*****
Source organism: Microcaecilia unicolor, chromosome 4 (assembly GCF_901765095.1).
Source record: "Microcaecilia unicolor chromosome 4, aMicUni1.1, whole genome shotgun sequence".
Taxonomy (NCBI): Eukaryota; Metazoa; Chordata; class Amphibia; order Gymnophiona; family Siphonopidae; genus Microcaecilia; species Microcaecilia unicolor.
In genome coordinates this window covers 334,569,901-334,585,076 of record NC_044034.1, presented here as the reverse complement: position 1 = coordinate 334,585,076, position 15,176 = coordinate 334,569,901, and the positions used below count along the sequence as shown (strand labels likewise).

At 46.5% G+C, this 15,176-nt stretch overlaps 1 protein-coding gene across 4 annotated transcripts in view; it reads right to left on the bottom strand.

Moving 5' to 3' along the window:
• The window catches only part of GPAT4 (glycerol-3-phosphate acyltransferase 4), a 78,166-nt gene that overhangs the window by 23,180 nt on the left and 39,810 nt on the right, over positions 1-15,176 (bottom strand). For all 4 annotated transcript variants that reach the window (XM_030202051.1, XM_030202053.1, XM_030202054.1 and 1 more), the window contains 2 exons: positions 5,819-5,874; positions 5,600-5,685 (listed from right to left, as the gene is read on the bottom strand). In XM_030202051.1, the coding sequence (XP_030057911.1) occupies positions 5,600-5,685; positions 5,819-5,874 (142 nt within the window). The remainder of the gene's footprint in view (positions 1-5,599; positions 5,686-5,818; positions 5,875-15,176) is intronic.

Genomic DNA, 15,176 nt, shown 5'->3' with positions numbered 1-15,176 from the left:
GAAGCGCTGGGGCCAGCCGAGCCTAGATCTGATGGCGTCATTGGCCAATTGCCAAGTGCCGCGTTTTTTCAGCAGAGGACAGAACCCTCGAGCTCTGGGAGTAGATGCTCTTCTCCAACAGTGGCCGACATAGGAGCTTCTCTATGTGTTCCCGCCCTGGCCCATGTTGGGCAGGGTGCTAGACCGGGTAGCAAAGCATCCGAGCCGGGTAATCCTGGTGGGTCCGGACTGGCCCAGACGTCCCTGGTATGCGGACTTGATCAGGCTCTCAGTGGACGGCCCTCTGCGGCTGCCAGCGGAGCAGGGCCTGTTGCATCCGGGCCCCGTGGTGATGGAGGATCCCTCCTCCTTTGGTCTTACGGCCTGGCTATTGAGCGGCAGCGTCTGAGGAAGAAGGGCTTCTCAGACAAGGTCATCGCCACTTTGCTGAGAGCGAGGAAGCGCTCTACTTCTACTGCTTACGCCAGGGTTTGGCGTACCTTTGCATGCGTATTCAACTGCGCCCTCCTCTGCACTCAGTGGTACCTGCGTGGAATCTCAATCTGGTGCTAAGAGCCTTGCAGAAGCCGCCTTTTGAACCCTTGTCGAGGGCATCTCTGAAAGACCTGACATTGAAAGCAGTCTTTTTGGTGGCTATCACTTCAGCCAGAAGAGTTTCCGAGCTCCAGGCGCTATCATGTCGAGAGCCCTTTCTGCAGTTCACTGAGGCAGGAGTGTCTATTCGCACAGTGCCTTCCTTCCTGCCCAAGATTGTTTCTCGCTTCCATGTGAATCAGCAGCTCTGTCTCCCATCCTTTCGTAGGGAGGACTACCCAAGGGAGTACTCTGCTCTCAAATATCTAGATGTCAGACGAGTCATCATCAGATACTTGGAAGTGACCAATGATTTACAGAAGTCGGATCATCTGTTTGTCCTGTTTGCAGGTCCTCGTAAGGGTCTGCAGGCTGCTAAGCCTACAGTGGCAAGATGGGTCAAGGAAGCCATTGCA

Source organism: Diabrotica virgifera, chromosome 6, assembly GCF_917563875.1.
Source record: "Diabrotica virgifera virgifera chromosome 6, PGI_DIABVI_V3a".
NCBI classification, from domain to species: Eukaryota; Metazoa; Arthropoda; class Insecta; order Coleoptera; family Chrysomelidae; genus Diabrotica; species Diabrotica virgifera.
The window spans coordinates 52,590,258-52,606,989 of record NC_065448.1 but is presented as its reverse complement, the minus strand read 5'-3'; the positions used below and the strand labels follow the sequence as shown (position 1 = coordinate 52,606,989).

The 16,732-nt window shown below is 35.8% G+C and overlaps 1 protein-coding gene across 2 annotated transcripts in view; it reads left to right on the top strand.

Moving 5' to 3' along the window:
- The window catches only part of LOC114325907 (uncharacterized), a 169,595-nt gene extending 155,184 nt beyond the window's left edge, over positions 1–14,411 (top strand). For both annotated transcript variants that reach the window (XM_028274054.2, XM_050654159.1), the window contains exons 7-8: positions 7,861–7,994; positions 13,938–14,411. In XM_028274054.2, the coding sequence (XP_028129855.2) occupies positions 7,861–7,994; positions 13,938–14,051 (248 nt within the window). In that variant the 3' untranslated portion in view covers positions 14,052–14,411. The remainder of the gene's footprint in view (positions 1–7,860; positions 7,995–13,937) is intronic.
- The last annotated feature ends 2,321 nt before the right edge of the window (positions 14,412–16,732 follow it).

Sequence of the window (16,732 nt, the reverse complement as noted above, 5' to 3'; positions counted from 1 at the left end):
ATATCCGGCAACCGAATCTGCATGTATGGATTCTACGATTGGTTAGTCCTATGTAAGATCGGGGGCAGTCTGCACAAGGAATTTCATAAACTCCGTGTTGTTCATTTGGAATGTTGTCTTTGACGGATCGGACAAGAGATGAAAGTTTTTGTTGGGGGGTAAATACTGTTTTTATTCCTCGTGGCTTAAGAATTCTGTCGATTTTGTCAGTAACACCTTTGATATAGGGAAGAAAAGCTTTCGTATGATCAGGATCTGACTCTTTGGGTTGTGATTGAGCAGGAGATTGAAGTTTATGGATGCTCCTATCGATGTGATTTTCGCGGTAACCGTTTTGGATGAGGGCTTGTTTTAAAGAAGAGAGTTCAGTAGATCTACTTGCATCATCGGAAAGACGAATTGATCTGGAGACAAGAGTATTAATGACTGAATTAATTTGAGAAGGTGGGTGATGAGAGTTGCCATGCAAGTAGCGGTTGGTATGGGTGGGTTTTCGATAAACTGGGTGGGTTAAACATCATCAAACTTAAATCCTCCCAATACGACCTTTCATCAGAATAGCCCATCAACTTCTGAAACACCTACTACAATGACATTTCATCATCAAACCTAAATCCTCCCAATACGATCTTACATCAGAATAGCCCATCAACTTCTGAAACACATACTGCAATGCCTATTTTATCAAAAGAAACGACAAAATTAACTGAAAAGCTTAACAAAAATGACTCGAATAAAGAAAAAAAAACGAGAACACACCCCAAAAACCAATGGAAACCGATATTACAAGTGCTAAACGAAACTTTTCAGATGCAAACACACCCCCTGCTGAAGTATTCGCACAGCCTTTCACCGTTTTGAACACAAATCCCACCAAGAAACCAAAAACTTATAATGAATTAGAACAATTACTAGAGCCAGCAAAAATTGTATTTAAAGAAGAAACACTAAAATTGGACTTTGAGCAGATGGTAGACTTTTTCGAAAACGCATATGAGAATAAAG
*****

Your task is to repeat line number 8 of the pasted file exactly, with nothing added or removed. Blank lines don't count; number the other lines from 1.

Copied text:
Genomic DNA, 15,176 nt, shown 5'->3' with positions numbered 1-15,176 from the left: